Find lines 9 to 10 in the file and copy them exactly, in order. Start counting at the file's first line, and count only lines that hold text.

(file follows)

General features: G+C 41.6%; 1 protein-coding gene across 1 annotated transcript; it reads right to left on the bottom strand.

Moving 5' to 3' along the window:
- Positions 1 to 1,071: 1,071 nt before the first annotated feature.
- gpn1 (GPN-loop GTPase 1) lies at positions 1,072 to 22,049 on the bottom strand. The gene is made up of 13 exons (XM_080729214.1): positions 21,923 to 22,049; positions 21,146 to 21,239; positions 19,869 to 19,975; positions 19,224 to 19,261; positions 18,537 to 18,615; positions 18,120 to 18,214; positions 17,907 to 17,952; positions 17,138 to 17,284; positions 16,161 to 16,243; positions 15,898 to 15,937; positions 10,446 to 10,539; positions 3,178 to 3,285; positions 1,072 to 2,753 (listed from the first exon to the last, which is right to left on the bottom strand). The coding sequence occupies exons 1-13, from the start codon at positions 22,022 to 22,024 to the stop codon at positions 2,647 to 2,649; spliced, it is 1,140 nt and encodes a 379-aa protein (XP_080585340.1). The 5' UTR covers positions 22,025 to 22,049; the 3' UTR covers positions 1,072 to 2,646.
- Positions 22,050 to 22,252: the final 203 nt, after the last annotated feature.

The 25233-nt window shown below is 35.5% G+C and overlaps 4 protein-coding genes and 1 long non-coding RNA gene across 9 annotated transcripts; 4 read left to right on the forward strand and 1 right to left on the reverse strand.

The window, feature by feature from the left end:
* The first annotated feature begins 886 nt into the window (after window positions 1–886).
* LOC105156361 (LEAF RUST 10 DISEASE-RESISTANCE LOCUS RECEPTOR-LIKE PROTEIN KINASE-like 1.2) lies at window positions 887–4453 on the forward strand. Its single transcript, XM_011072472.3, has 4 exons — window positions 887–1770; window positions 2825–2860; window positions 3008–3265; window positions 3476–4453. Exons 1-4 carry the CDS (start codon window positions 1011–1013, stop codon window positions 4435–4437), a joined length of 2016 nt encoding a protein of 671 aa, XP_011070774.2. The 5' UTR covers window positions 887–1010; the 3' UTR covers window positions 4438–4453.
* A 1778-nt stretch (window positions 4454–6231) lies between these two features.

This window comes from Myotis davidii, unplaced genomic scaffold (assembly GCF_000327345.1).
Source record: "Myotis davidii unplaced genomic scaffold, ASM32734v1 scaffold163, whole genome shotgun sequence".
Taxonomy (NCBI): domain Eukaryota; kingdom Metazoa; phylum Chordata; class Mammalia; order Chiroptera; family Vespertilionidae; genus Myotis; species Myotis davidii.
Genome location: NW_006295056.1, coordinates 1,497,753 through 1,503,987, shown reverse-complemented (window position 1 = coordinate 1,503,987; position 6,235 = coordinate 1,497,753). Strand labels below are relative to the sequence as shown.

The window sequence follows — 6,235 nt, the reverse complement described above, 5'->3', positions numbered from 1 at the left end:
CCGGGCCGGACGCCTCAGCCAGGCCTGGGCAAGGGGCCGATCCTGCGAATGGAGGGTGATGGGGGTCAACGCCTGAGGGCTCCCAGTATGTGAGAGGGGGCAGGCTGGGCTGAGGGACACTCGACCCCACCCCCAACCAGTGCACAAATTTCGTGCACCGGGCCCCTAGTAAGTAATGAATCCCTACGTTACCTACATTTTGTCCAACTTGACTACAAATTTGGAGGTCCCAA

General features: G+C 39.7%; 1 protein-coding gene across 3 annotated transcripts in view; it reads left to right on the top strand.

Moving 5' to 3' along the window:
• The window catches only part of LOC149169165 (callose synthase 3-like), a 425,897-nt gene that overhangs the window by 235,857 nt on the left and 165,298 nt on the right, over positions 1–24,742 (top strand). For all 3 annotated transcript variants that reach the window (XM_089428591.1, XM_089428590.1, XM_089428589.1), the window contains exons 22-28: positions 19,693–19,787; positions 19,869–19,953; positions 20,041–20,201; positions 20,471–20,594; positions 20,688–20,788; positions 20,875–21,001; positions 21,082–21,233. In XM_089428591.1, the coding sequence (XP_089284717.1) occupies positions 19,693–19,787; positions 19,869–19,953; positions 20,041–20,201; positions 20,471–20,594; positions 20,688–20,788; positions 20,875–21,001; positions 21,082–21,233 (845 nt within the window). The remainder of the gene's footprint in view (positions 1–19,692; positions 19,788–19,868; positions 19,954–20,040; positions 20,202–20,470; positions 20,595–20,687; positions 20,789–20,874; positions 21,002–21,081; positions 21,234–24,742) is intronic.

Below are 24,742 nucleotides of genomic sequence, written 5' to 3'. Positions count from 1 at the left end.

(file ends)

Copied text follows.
* LOC105156361 (LEAF RUST 10 DISEASE-RESISTANCE LOCUS RECEPTOR-LIKE PROTEIN KINASE-like 1.2) lies at window positions 887–4453 on the forward strand. Its single transcript, XM_011072472.3, has 4 exons — window positions 887–1770; window positions 2825–2860; window positions 3008–3265; window positions 3476–4453. Exons 1-4 carry the CDS (start codon window positions 1011–1013, stop codon window positions 4435–4437), a joined length of 2016 nt encoding a protein of 671 aa, XP_011070774.2. The 5' UTR covers window positions 887–1010; the 3' UTR covers window positions 4438–4453.
* A 1778-nt stretch (window positions 4454–6231) lies between these two features.